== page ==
I do not think for one minute that my new President has truly internalized this struggle - nor that of his own mother - as this Massachusetts cancer patient decides to die rather than bankrupt his or her family. Some kill themselves more abruptly. Others live longer but often fight with insurance companies as Obama's mother did. But this person in Massachusetts is hurting - this American citizen is dying a preventable death. And I am at a loss about how President Obama would explain his down payment on reform to this patient or the patient's kids or spouse... especially when it could be fixed.
Then I listened to ABC News tell the story about a McDonalds employee in Arkansas who came to the defense of a female customer being attacked in the restaurant by another man. The abuser shot the McDonalds employee in the chest. And now the McDonalds workers comp insurance company has decided that the employee's medical bills of more than $300,000 should not be covered because the employee was not acting during the normal scope of employment. Huh? Apparently, McDonalds thinks employees who see crimes being committed should first remember that flipping burgers and salting fries are their duties, not defending customers. Again, how very barbaric. But no sign of our President on this one either, no siree.
But, he tells us, he gets it. Really? Either I need to take President Obama at his word that he gets the immediate suffering of the American people and is willing to allow insurance companies to dictate life and death - quite literally - for years longer and become even more powerful dictators of the value of American life or he is just flat lying and he doesn't get it at all. I don't really like either of those possibilities.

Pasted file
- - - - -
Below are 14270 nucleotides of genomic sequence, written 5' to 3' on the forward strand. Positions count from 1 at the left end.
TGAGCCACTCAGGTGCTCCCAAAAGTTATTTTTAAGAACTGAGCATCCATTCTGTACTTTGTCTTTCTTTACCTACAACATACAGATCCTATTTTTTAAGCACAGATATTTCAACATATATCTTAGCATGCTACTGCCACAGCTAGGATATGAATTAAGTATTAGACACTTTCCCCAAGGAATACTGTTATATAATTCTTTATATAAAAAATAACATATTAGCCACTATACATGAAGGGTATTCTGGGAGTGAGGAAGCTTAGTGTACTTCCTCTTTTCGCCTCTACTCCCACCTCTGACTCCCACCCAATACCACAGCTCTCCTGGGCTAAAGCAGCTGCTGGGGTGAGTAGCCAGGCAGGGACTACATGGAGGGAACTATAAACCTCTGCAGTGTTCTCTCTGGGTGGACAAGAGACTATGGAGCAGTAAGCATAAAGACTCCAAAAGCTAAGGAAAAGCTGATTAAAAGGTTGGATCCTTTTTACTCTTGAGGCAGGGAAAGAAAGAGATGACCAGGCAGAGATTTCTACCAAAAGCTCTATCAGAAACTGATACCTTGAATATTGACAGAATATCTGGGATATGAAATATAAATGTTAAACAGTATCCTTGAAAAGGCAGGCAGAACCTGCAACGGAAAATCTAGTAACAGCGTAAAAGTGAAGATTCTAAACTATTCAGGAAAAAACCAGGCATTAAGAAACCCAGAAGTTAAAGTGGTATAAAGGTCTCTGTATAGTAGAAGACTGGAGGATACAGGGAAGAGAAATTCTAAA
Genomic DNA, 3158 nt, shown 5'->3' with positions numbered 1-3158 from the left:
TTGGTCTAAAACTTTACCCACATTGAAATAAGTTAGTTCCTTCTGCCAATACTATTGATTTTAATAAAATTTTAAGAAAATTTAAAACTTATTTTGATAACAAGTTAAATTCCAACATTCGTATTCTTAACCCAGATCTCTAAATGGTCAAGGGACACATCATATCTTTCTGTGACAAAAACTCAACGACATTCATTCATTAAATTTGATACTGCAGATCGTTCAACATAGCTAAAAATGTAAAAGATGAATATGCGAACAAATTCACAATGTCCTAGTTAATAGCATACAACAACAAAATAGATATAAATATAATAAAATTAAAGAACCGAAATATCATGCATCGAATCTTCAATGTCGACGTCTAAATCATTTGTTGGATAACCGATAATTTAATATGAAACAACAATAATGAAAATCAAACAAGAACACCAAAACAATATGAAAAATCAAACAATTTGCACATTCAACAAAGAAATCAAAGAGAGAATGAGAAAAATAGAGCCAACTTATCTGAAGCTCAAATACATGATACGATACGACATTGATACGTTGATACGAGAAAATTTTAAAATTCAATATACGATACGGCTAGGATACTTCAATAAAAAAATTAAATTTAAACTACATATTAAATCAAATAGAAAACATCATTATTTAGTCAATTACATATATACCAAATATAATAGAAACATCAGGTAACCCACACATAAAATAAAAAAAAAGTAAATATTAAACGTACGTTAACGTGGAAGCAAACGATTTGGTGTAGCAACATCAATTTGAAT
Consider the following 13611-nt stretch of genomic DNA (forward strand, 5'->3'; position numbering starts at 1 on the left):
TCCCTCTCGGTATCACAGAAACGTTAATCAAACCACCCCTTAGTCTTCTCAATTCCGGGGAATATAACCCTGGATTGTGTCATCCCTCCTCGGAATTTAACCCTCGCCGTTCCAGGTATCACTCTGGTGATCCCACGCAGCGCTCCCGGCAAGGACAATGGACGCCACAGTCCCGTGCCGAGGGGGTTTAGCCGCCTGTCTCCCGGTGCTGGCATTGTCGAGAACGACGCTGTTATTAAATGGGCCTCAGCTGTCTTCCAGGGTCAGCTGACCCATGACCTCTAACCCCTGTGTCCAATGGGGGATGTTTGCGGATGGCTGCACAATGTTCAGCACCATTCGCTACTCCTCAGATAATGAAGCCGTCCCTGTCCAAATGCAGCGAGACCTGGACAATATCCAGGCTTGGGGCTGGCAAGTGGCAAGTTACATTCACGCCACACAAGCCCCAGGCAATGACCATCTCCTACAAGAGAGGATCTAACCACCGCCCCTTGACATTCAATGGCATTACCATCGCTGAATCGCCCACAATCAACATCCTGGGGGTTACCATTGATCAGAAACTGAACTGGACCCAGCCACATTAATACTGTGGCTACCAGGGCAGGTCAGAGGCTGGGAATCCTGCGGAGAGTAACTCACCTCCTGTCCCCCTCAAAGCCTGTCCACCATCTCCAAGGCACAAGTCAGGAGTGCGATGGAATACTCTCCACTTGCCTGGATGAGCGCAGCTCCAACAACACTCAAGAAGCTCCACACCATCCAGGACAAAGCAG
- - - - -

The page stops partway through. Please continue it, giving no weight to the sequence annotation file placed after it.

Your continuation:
If either of these patients - one with cancer in Massachusetts or the other trying to recover from a gunshot wound to the chest in Arkansas - lived in any one of the other industrialized nations on earth, they'd be treated with dignity and get the care they need without going broke. Maybe hero pilot Sully can fly them to another nation that respects human life enough to help? Somehow I think that would be fitting. Sick Americans need a hero long about now - a 10-year plan or a lousy expansion of the defective product known as private health insurance won't cut it.
Making the insurance industry bigger and more powerful through expansions of "coverage" to the millions of uninsured is not the only answer. It isn't even the best answer. And the severity of the crisis demands intellectual and policy design honesty from the get-go. If the American people get three years down the road and have another and deeper mess in healthcare robbing them of health and financial security brought to them by this President and this Congress, it won't matter much who inherited what - especially if this part of the process was tainted by dishonesty and special interest powers.